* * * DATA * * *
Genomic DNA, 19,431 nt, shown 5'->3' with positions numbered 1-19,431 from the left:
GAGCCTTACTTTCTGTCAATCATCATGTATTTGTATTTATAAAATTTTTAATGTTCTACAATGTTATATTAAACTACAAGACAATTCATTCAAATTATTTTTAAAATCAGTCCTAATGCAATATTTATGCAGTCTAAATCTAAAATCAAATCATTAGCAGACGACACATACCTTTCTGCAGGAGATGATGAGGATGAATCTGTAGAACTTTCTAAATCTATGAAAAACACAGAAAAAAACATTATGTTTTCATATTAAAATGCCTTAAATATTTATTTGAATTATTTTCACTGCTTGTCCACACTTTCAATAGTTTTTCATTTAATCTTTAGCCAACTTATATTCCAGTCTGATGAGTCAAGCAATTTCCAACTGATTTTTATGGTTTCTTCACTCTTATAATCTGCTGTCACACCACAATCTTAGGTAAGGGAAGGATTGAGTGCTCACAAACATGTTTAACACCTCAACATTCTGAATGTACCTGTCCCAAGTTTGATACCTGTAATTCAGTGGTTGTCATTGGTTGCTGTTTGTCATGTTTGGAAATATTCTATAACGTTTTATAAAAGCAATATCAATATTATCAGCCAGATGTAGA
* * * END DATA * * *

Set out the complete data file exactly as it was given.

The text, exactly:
Genomic DNA, 19,431 nt, shown 5'->3' with positions numbered 1-19,431 from the left:
GAGCCTTACTTTCTGTCAATCATCATGTATTTGTATTTATAAAATTTTTAATGTTCTACAATGTTATATTAAACTACAAGACAATTCATTCAAATTATTTTTAAAATCAGTCCTAATGCAATATTTATGCAGTCTAAATCTAAAATCAAATCATTAGCAGACGACACATACCTTTCTGCAGGAGATGATGAGGATGAATCTGTAGAACTTTCTAAATCTATGAAAAACACAGAAAAAAACATTATGTTTTCATATTAAAATGCCTTAAATATTTATTTGAATTATTTTCACTGCTTGTCCACACTTTCAATAGTTTTTCATTTAATCTTTAGCCAACTTATATTCCAGTCTGATGAGTCAAGCAATTTCCAACTGATTTTTATGGTTTCTTCACTCTTATAATCTGCTGTCACACCACAATCTTAGGTAAGGGAAGGATTGAGTGCTCACAAACATGTTTAACACCTCAACATTCTGAATGTACCTGTCCCAAGTTTGATACCTGTAATTCAGTGGTTGTCATTGGTTGCTGTTTGTCATGTTTGGAAATATTCTATAACGTTTTATAAAAGCAATATCAATATTATCAGCCAGATGTAGA